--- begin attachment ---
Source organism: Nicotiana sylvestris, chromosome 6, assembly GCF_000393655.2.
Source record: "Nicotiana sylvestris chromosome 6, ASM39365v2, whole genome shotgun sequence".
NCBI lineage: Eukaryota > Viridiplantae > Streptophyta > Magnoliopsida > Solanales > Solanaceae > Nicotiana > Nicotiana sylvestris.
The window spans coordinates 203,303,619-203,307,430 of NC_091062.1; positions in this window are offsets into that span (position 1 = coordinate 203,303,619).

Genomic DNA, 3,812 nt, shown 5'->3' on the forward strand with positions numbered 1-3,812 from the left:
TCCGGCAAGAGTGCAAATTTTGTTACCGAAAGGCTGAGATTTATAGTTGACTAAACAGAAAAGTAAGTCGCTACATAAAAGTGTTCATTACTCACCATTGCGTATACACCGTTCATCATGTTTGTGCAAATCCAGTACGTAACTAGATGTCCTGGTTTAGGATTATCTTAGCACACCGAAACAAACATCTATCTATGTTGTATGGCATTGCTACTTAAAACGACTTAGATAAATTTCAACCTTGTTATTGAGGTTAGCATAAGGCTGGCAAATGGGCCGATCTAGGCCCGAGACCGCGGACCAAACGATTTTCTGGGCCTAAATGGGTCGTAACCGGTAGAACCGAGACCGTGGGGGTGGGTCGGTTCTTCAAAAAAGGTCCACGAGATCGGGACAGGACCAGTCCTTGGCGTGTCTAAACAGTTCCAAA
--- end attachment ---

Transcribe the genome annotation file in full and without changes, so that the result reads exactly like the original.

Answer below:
Source organism: Nicotiana sylvestris, chromosome 6, assembly GCF_000393655.2.
Source record: "Nicotiana sylvestris chromosome 6, ASM39365v2, whole genome shotgun sequence".
NCBI lineage: Eukaryota > Viridiplantae > Streptophyta > Magnoliopsida > Solanales > Solanaceae > Nicotiana > Nicotiana sylvestris.
The window spans coordinates 203,303,619-203,307,430 of NC_091062.1; positions in this window are offsets into that span (position 1 = coordinate 203,303,619).

Genomic DNA, 3,812 nt, shown 5'->3' on the forward strand with positions numbered 1-3,812 from the left:
TCCGGCAAGAGTGCAAATTTTGTTACCGAAAGGCTGAGATTTATAGTTGACTAAACAGAAAAGTAAGTCGCTACATAAAAGTGTTCATTACTCACCATTGCGTATACACCGTTCATCATGTTTGTGCAAATCCAGTACGTAACTAGATGTCCTGGTTTAGGATTATCTTAGCACACCGAAACAAACATCTATCTATGTTGTATGGCATTGCTACTTAAAACGACTTAGATAAATTTCAACCTTGTTATTGAGGTTAGCATAAGGCTGGCAAATGGGCCGATCTAGGCCCGAGACCGCGGACCAAACGATTTTCTGGGCCTAAATGGGTCGTAACCGGTAGAACCGAGACCGTGGGGGTGGGTCGGTTCTTCAAAAAAGGTCCACGAGATCGGGACAGGACCAGTCCTTGGCGTGTCTAAACAGTTCCAAA